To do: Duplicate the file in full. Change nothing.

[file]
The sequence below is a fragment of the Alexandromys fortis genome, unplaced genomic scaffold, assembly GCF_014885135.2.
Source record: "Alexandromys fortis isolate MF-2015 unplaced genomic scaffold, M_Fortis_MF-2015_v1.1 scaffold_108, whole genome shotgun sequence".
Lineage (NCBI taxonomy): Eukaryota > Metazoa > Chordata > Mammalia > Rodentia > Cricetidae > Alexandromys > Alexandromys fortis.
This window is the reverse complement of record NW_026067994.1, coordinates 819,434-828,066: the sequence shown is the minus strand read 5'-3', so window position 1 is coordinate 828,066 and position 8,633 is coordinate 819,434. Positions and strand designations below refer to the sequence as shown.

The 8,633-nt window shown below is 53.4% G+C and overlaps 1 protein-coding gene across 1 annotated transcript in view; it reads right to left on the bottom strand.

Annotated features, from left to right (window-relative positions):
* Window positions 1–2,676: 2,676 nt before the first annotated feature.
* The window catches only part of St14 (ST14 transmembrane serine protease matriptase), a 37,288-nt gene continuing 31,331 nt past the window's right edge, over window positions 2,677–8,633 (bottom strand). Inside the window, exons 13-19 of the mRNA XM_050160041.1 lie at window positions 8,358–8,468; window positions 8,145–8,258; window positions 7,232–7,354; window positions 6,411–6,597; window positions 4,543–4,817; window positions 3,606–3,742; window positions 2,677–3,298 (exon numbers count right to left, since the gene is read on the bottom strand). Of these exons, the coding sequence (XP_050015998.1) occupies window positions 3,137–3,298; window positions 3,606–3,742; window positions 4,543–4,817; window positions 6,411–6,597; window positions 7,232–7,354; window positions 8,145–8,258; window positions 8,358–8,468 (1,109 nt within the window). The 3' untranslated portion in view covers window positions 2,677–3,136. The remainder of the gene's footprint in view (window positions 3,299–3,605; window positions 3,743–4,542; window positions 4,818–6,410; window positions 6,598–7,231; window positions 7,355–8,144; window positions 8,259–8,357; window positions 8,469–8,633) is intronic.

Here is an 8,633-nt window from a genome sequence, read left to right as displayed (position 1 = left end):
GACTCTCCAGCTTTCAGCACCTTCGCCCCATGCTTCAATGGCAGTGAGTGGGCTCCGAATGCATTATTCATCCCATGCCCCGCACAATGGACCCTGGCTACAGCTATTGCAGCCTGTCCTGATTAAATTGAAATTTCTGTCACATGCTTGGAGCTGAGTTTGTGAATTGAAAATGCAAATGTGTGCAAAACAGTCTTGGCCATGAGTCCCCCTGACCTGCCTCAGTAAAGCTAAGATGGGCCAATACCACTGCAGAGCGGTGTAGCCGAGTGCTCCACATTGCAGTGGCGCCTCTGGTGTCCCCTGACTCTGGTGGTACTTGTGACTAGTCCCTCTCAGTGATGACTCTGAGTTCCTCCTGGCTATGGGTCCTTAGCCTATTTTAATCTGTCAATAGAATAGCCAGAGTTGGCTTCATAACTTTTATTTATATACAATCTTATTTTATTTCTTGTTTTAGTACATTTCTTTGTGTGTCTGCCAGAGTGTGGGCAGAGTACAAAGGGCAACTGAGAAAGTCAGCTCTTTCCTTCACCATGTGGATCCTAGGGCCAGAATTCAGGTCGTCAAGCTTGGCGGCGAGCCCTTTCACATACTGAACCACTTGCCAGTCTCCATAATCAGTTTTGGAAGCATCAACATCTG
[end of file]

The sequence below is a fragment of the Alexandromys fortis genome, unplaced genomic scaffold, assembly GCF_014885135.2.
Source record: "Alexandromys fortis isolate MF-2015 unplaced genomic scaffold, M_Fortis_MF-2015_v1.1 scaffold_108, whole genome shotgun sequence".
Lineage (NCBI taxonomy): Eukaryota > Metazoa > Chordata > Mammalia > Rodentia > Cricetidae > Alexandromys > Alexandromys fortis.
This window is the reverse complement of record NW_026067994.1, coordinates 819,434-828,066: the sequence shown is the minus strand read 5'-3', so window position 1 is coordinate 828,066 and position 8,633 is coordinate 819,434. Positions and strand designations below refer to the sequence as shown.

The 8,633-nt window shown below is 53.4% G+C and overlaps 1 protein-coding gene across 1 annotated transcript in view; it reads right to left on the bottom strand.

Annotated features, from left to right (window-relative positions):
* Window positions 1–2,676: 2,676 nt before the first annotated feature.
* The window catches only part of St14 (ST14 transmembrane serine protease matriptase), a 37,288-nt gene continuing 31,331 nt past the window's right edge, over window positions 2,677–8,633 (bottom strand). Inside the window, exons 13-19 of the mRNA XM_050160041.1 lie at window positions 8,358–8,468; window positions 8,145–8,258; window positions 7,232–7,354; window positions 6,411–6,597; window positions 4,543–4,817; window positions 3,606–3,742; window positions 2,677–3,298 (exon numbers count right to left, since the gene is read on the bottom strand). Of these exons, the coding sequence (XP_050015998.1) occupies window positions 3,137–3,298; window positions 3,606–3,742; window positions 4,543–4,817; window positions 6,411–6,597; window positions 7,232–7,354; window positions 8,145–8,258; window positions 8,358–8,468 (1,109 nt within the window). The 3' untranslated portion in view covers window positions 2,677–3,136. The remainder of the gene's footprint in view (window positions 3,299–3,605; window positions 3,743–4,542; window positions 4,818–6,410; window positions 6,598–7,231; window positions 7,355–8,144; window positions 8,259–8,357; window positions 8,469–8,633) is intronic.

Here is an 8,633-nt window from a genome sequence, read left to right as displayed (position 1 = left end):
GACTCTCCAGCTTTCAGCACCTTCGCCCCATGCTTCAATGGCAGTGAGTGGGCTCCGAATGCATTATTCATCCCATGCCCCGCACAATGGACCCTGGCTACAGCTATTGCAGCCTGTCCTGATTAAATTGAAATTTCTGTCACATGCTTGGAGCTGAGTTTGTGAATTGAAAATGCAAATGTGTGCAAAACAGTCTTGGCCATGAGTCCCCCTGACCTGCCTCAGTAAAGCTAAGATGGGCCAATACCACTGCAGAGCGGTGTAGCCGAGTGCTCCACATTGCAGTGGCGCCTCTGGTGTCCCCTGACTCTGGTGGTACTTGTGACTAGTCCCTCTCAGTGATGACTCTGAGTTCCTCCTGGCTATGGGTCCTTAGCCTATTTTAATCTGTCAATAGAATAGCCAGAGTTGGCTTCATAACTTTTATTTATATACAATCTTATTTTATTTCTTGTTTTAGTACATTTCTTTGTGTGTCTGCCAGAGTGTGGGCAGAGTACAAAGGGCAACTGAGAAAGTCAGCTCTTTCCTTCACCATGTGGATCCTAGGGCCAGAATTCAGGTCGTCAAGCTTGGCGGCGAGCCCTTTCACATACTGAACCACTTGCCAGTCTCCATAATCAGTTTTGGAAGCATCAACATCTG